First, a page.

By Will Bateman (@WIllBateman6611)
Mac Demarco’s most recent full-length, the acclaimed Salad Days, defined his scruffy indie melodica without compromising the lo-fi DIY of his previous LPs Rock and Roll Nightclub and 2. Each provided a surge of scrappy originality in an uninspired indie-rock scene.
They also helped build his overly-simplistic reputation as a hard-partying slacker, an image exacerbated by notorious on-stage antics, an endless supply of vintage 5-panel caps and songs about Viceroy cigs and apologising to his mother. This persona was always unjust, considering the deceptively touching and honest romance of his music- the longing, happiness, heartbreak and loneliness. Or as he describes on his new mini LP Another One, “How somebody might feel if they’re having strange feelings in their chest”.
Naturally there are callbacks to his signature style in this latest work. The likes of ‘The Way You’d Love Her’, ‘I’ve Been Waiting For Her’ and ‘Just To Put Me Down’ continue traits of his self-described Jizz-Jazz genre. The breezy strings, simplistic drumbeats and jaunty rhythm guitar are akin to the style of 2 and Rock and Roll Night Club but with the polished production of Salad Days.
The real highlights come in the traditional balladry of ‘No Other Heart’, and the lonely synth of ‘Without Me’ and title track ‘Another One’. The spotlight remains on Demarco’s lyrical crooning of heartfelt despair, insecurity, and commitment to love, elements that are becoming the more memorable and captivating aspects of this increasingly mature, earnest song writing.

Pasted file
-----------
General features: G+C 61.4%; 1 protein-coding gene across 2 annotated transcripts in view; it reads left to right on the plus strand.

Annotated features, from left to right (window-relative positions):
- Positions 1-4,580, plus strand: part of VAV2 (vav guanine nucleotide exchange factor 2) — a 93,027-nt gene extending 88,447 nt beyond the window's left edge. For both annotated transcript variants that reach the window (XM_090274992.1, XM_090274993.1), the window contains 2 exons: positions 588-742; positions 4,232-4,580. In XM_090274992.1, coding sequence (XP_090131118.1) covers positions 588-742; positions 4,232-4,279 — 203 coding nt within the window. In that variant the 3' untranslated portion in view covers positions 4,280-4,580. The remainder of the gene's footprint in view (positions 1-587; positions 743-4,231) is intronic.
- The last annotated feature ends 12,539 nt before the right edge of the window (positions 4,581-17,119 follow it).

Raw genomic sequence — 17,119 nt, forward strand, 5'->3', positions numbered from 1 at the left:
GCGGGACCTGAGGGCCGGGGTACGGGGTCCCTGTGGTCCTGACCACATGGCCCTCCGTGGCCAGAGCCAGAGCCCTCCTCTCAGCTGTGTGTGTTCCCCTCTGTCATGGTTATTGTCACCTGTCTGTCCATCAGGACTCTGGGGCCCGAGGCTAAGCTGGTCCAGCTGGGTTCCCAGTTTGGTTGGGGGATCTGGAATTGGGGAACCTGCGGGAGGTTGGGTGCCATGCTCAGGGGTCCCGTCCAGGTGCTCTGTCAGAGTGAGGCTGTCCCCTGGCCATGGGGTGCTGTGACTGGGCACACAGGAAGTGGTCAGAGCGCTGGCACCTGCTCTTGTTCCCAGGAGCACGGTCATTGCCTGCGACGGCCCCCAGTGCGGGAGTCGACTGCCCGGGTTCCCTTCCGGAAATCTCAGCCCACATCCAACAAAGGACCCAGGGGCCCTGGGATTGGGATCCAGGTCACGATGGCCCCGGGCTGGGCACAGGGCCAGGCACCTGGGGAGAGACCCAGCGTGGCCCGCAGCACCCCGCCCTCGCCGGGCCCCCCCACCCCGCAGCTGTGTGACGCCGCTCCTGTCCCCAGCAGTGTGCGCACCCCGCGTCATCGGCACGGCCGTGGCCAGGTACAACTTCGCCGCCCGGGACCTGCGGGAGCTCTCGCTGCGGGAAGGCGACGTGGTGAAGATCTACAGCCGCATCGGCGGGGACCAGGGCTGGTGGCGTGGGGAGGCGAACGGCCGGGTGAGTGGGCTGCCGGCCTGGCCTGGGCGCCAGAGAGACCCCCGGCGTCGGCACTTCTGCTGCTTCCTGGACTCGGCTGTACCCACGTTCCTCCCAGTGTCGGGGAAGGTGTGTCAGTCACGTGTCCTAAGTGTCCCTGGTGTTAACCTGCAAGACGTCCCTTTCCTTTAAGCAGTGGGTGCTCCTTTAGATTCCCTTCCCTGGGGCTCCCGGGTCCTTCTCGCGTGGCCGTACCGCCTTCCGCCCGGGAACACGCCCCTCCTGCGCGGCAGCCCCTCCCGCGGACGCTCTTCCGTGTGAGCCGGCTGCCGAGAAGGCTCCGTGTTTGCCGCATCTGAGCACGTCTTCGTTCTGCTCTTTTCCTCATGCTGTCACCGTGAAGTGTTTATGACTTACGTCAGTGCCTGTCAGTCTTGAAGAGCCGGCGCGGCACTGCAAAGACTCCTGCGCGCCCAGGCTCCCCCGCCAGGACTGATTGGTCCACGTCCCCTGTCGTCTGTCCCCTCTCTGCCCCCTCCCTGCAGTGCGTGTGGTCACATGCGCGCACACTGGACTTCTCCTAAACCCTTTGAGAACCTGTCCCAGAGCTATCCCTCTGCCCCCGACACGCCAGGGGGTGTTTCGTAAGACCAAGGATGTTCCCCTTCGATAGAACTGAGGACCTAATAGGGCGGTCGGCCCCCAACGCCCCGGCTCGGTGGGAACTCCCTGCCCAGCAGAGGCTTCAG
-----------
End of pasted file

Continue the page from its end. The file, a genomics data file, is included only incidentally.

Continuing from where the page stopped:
Demarco produced Another One at his home on Far Rockaway Beach, New York, under the watchful gaze of Kiera, his girlfriend and muse. Final track ‘My House on the Water’ couples the sound of the water gently lapping on the shore with a lazily performed synth melody, ending on an invitation to his address where he offers the listener a cup of coffee (a genuine invitation which has since been taken up by many). This sign-off is typical of Mac, displaying a transparent disinterest in financial gain and absence of pretention, reinforced by the sarcastically direct title. This attitude was always present in his more sentimental work and adds another facet to Demarco’s compelling character.